Reading them evoked similarities with fairy tales of Western culture: supernatural forces, shape-shifting, "monsters," battles between good and evil, etc.
At the same time, however, I was struck at how dissimilar these stories were to any fairy tale I'd ever read, or any other tale I'd read for that matter.
There is a tone of ease to the stories, of a casual approach to danger. It is though our "heroes" understand the significance of the crises they face, but they throw off the challenges with a shrug, since in their world, the "natural" and the "supernatural" interact all of the time b/c they live in close proximity with one another. After all, what's the worst that could happen? Death, in both of these stories, is a relative term at best, and is usually correctible.
This casual approach gives the stories a freer feeling of adventure, and allows one to accept anything that happens in these stories, no matter how wild it gets, since Tutuola's imagination in these stories is by turns hilarious, psychedelic, grotesque, and even frightening, but at all times unique.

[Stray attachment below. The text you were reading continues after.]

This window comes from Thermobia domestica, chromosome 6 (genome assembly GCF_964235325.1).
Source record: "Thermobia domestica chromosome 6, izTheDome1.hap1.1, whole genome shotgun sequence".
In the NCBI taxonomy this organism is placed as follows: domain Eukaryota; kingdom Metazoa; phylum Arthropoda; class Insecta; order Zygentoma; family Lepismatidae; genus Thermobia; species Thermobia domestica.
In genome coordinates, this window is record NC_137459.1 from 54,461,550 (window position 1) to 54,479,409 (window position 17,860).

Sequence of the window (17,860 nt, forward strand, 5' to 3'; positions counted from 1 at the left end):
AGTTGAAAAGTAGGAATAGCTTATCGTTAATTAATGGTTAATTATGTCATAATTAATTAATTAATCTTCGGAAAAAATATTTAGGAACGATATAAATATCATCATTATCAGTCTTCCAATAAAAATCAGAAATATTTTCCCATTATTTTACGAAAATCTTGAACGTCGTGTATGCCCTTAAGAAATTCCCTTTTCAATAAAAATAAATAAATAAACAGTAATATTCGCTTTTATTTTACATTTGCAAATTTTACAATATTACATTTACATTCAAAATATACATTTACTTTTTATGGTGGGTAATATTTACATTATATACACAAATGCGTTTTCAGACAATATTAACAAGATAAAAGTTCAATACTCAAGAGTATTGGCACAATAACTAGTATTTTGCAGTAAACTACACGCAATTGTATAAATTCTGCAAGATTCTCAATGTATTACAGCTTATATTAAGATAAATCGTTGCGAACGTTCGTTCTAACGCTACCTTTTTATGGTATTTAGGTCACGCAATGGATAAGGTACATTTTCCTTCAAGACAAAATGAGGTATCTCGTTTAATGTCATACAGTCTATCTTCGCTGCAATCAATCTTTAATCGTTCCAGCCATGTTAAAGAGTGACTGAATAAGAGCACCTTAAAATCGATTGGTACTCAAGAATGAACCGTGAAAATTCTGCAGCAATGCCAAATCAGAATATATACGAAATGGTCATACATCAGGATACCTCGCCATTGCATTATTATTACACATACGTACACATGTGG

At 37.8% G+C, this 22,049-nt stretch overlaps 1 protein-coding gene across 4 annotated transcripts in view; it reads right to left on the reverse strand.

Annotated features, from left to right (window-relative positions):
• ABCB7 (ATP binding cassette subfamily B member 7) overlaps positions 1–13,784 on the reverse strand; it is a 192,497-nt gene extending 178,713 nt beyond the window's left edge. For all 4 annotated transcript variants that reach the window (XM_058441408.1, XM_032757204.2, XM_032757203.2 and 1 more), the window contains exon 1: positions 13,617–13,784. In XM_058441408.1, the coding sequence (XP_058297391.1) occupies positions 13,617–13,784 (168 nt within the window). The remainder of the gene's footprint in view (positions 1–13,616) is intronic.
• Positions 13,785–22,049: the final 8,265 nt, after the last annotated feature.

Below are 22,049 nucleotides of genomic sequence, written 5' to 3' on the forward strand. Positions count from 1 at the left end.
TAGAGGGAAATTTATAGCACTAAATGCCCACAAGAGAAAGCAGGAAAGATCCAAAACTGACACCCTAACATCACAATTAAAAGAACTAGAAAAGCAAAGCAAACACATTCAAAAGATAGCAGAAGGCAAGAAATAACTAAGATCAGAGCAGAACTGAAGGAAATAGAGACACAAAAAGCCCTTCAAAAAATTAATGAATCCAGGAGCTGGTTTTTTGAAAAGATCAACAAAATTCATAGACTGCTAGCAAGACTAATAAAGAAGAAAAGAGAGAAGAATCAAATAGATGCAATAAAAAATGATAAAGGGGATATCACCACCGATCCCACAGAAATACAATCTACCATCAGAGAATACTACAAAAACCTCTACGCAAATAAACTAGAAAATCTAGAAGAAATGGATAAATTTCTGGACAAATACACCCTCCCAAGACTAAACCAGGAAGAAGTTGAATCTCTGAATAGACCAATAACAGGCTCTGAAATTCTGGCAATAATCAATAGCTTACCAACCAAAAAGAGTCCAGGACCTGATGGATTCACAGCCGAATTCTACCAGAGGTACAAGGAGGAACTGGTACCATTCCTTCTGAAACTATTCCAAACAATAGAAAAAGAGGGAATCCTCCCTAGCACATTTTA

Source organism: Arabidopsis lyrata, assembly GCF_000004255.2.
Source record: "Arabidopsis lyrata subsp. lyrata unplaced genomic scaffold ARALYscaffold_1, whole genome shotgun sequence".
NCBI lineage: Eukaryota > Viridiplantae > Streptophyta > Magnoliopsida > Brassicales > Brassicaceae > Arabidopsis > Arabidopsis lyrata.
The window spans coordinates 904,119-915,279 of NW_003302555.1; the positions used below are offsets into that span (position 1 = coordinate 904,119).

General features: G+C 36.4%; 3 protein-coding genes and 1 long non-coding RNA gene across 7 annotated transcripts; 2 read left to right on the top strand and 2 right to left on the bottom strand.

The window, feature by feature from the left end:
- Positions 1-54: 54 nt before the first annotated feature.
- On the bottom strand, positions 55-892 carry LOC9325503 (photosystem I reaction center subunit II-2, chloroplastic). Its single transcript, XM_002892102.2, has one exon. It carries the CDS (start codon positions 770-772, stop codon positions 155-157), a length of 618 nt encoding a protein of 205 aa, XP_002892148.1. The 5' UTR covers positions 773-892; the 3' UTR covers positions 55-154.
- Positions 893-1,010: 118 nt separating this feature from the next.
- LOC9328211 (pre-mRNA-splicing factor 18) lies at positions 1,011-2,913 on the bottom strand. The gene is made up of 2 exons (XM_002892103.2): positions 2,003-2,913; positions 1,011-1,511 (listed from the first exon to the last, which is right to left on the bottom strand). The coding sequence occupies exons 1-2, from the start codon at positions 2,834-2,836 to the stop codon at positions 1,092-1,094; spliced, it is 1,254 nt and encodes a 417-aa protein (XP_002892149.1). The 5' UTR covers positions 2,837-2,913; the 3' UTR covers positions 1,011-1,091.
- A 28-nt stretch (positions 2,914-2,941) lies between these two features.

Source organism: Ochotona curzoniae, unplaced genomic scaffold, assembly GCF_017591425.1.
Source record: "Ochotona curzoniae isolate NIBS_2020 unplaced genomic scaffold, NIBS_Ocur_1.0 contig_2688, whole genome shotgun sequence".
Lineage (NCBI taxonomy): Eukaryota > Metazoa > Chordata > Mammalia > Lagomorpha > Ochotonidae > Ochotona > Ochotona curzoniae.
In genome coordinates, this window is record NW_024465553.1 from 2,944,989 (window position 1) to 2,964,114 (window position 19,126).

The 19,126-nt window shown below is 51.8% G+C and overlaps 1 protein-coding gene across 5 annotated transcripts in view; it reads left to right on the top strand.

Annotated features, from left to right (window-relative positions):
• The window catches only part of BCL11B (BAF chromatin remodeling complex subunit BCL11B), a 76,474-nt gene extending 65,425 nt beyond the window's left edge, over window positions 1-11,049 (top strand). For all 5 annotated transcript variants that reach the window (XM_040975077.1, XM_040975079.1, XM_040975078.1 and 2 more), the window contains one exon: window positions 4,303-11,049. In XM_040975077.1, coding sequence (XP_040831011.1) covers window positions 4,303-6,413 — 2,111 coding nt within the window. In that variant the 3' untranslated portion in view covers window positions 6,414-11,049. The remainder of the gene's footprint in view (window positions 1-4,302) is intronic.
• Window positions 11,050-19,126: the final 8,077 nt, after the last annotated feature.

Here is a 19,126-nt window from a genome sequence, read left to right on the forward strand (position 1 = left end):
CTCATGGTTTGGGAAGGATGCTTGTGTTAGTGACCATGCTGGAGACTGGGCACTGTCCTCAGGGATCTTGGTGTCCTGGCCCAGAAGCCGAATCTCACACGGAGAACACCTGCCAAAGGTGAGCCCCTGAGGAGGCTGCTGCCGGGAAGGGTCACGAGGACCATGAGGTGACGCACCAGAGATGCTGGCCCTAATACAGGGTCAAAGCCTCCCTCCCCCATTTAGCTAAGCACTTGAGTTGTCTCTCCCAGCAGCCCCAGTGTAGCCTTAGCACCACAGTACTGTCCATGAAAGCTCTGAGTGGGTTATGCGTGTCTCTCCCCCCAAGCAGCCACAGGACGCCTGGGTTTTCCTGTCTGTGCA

At the same time, one gets a small taste of the mysticism, culture, and psychology of the West African Yoruba, from which Tutuola in part derives his tales. That taste filled me with a feeling of an entirely different world, one about which I knew nothing, but at the same time, one to which I could relate, as Tutuola's themes of redemption and devotion are common to us all.
The results are two stories that I adored, with no reservations whatsoever. They are simply two of the most wonderful stories I've ever read. As far as children are concerned, while these stories are violent and could certainly inspire nightmares, I intend to challenge my daughter with these stories as soon as she's able to understand what I'm saying, because I think she'll find them just as exciting and adventurous as her old man does.
Without question one of the best books of the 20th century. I can't recommend it more.